Scripture Reference: Matthew 15:21 –28
St. Padre Pio starts this day with this beautiful prayers, “Stay with me Lord, for as poor as my soul is, I want it to be a place of consolation for you, a nest of love. Stay with me, Jesus, for it is getting late and the day is coming to a close, and life passes; death, judgement, eternity approaches.” During a special national celebration such as Independence Day or infact, any day given special attention, nationally, the President or Governor exercises what is known as “prerogative of Mercy.” In doing this, some prisoners are set free before the expiration of their prison terms. Chief Judges during scheduled prison visits exercise the same prerogative of mercy. This exercise is successfully carried out because these personalities have the right backed by law to dispense mercy as they so wish. His Grace, Most Rev. Dr. Alfred Adewale Martins, the Archbishop of the Catholic Archdiocese of Lagos, said, “Mercy is an amazing attribute of God that makes His love visible and His compassion tangible. It is the bridge that connects God and man, opening our hearts to the hope of being loved forever despite our sins.”
Beloved, the God we serve is full of mercy and compassion. Hence the Psalmist exclaimed, “But I am like a green olive tree in the house of God: I trust in the mercy of God forever and ever.” (Psa. 52:8) The Gospel of Luke complements the Psalmist, this way, “His mercy is for those who fear Him from generation to generation.” (Lk. 1:52) Archbishop Martins says, “Like the running spring, God’s mercy never runs dry, no matter how many people draw from it.” This is because His mercy endures forever. (Psalms 136)Mercy therefore, is a disposition to pardon the guilt. Its exercise, consisting in arresting and setting aside the penalty of law when that penalty has been incurred by transgression. When man fell in Adam, he lost his integrity, but when he was reborn in Christ, his integrity was restored. Even then, man continues to fall in and out of sin; hence the Psalmist says, “. . . . What is man that you think of him, mere man that you care for him?” (Psa. 8:4) Like the prisoner, we are all guilty of one transgression and another. As a result of this, we are not worthy to share of God’s divine blessings, but for His mercy.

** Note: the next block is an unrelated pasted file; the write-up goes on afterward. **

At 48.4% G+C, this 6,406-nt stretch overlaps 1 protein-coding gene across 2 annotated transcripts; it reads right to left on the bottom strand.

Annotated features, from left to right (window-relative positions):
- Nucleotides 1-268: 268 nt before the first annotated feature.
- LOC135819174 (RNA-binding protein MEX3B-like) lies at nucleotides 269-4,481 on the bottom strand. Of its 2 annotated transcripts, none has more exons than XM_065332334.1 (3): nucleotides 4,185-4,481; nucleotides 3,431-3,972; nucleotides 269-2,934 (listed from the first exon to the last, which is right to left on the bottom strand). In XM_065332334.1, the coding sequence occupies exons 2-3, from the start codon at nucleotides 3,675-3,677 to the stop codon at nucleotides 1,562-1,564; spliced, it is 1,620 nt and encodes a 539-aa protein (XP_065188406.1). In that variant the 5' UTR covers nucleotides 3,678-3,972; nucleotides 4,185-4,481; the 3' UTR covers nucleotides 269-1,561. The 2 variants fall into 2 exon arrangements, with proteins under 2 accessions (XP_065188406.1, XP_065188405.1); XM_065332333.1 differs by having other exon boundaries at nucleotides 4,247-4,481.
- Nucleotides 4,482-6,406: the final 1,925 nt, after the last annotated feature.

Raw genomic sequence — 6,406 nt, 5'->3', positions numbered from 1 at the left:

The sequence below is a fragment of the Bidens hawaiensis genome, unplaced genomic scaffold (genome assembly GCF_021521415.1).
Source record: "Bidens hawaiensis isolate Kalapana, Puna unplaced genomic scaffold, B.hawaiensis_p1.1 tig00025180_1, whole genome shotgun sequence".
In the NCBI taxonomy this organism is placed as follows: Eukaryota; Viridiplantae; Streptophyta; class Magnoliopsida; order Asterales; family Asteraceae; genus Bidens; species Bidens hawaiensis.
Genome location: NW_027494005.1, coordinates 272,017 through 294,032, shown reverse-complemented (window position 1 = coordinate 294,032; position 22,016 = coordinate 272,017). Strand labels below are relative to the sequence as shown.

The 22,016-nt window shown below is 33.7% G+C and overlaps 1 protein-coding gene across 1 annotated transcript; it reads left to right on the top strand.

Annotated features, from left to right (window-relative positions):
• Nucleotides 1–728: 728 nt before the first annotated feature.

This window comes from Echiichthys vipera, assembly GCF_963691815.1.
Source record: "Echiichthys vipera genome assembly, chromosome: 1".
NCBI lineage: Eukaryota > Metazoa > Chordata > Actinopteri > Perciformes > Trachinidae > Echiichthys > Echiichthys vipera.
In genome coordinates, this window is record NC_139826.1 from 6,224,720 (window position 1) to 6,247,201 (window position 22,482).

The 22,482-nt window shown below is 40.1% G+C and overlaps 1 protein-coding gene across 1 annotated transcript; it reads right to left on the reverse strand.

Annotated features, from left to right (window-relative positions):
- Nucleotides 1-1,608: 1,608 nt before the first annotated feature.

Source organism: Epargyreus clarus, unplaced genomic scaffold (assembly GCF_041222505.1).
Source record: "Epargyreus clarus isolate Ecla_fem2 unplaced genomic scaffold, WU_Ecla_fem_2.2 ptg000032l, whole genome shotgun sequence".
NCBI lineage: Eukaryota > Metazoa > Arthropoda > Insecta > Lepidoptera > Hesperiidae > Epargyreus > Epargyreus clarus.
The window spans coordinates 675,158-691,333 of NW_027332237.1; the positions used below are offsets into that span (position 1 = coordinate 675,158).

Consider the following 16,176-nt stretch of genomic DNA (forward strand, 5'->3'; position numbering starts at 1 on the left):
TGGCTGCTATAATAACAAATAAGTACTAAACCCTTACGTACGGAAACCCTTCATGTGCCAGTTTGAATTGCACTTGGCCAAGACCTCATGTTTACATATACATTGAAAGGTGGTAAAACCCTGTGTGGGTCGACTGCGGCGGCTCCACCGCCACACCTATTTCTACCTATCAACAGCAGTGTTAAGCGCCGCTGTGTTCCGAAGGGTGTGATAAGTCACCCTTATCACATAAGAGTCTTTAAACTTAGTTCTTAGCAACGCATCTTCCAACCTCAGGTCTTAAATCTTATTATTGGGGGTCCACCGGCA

Our lead scripture talks of a woman who sought the assistance of our Lord, even though she was not qualified for such benefit. As a Gentile, she was not qualified and not a daughter of promise. Though, Jesus Christ, told her that she could not get the rights she was asking for, but His merciful heart overshadowed her status and sinful nature. In the same way, Jesus’ mercies overshadow our sins and we are set free. For the scripture says, “I will have mercy on whom I have mercy and I will have compassion on whom I have compassion.” (Rom. 9:15) Beloved in Christ, it is out of His bowl of mercy that man receives God’s blessings and shall finally share in His glorious inheritance in Christ Jesus. None of us, not even one, should have been qualified, but for His mercy. Let no man therefore, boast of his holiness or righteousness because they are like filthy rags before God. Let us conclude today’s reflection in the words of St. Camillus de Lellis, “O Lord, I confess I am the most wretched of sinners, most undeserving of your favours, but saved by your infinite mercy.”
MASS: VIOLETEx 17: 3-7; Ps 95: 1-2. 6-7. 8-9; Rom 5: 1-2. 5-8; Jn 4: 5-42THIRD SUNDAY OF LENT. FIRST SCRUTINY OF THE ELECT.
Take the prayer of “Self Surrender to God”.
Lord, I acknowledge my sinful state, so I beseech You to please forgive and strengthen me with Your glorious hand of mercy.
I humbly trust that without Your mercy upon my life, I cannot be saved. O lord grant me the grace of Your mercy. In Jesus name. Amen.
Take the prayer of“St. Padre Pio” meditatively.
Take the prayer of “St. John Paul 11for Vocations”.
Exercise: Ensure that you take the Divine Mercy Prayer at 3:00 pm for the next three (3) days.
Meditation: Matthew 15:28